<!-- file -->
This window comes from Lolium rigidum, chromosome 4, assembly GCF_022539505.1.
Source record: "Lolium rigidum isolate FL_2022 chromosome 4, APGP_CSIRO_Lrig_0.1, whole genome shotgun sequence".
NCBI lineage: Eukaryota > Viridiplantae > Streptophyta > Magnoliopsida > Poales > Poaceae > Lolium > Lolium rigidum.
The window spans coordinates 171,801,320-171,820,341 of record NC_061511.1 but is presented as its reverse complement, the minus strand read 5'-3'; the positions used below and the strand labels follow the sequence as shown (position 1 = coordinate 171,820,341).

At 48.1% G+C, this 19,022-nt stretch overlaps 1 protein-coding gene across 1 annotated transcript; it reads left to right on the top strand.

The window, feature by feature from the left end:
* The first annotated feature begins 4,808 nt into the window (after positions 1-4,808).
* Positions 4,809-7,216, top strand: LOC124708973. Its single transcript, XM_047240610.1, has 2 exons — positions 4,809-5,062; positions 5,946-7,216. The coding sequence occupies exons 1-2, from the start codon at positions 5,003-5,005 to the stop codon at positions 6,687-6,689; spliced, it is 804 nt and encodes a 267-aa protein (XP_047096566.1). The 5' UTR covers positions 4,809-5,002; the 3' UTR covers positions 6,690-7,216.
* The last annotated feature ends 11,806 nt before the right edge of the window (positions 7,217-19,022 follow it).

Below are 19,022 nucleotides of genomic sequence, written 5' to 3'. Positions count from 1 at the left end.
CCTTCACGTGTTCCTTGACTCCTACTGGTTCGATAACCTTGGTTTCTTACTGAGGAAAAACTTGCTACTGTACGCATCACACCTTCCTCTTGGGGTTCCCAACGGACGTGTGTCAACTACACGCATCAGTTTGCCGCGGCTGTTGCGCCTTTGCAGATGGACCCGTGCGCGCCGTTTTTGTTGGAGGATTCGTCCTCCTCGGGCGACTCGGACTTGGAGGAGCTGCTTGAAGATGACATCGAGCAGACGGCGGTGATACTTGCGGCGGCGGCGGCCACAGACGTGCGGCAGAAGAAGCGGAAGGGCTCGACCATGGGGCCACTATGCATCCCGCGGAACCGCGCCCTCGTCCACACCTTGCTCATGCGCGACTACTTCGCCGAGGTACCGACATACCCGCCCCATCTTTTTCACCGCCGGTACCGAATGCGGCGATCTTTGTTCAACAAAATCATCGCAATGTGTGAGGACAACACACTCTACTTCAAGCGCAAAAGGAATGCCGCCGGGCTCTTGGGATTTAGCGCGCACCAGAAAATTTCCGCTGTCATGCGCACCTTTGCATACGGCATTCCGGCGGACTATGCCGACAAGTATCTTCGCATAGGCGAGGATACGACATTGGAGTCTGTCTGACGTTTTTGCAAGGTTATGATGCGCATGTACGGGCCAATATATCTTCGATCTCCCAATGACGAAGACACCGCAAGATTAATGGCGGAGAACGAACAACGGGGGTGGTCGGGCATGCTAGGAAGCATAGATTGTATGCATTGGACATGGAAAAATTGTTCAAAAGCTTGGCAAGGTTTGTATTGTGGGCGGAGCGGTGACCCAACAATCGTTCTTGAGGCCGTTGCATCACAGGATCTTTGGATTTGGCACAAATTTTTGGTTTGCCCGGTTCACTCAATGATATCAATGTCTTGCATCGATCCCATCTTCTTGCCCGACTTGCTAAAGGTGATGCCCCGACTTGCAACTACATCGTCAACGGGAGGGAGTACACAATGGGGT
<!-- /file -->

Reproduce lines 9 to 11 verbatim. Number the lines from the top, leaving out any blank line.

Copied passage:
* The last annotated feature ends 11,806 nt before the right edge of the window (positions 7,217-19,022 follow it).

Below are 19,022 nucleotides of genomic sequence, written 5' to 3'. Positions count from 1 at the left end.
CCTTCACGTGTTCCTTGACTCCTACTGGTTCGATAACCTTGGTTTCTTACTGAGGAAAAACTTGCTACTGTACGCATCACACCTTCCTCTTGGGGTTCCCAACGGACGTGTGTCAACTACACGCATCAGTTTGCCGCGGCTGTTGCGCCTTTGCAGATGGACCCGTGCGCGCCGTTTTTGTTGGAGGATTCGTCCTCCTCGGGCGACTCGGACTTGGAGGAGCTGCTTGAAGATGACATCGAGCAGACGGCGGTGATACTTGCGGCGGCGGCGGCCACAGACGTGCGGCAGAAGAAGCGGAAGGGCTCGACCATGGGGCCACTATGCATCCCGCGGAACCGCGCCCTCGTCCACACCTTGCTCATGCGCGACTACTTCGCCGAGGTACCGACATACCCGCCCCATCTTTTTCACCGCCGGTACCGAATGCGGCGATCTTTGTTCAACAAAATCATCGCAATGTGTGAGGACAACACACTCTACTTCAAGCGCAAAAGGAATGCCGCCGGGCTCTTGGGATTTAGCGCGCACCAGAAAATTTCCGCTGTCATGCGCACCTTTGCATACGGCATTCCGGCGGACTATGCCGACAAGTATCTTCGCATAGGCGAGGATACGACATTGGAGTCTGTCTGACGTTTTTGCAAGGTTATGATGCGCATGTACGGGCCAATATATCTTCGATCTCCCAATGACGAAGACACCGCAAGATTAATGGCGGAGAACGAACAACGGGGGTGGTCGGGCATGCTAGGAAGCATAGATTGTATGCATTGGACATGGAAAAATTGTTCAAAAGCTTGGCAAGGTTTGTATTGTGGGCGGAGCGGTGACCCAACAATCGTTCTTGAGGCCGTTGCATCACAGGATCTTTGGATTTGGCACAAATTTTTGGTTTGCCCGGTTCACTCAATGATATCAATGTCTTGCATCGATCCCATCTTCTTGCCCGACTTGCTAAAGGTGATGCCCCGACTTGCAACTACATCGTCAACGGGAGGGAGTACACAATGGGGT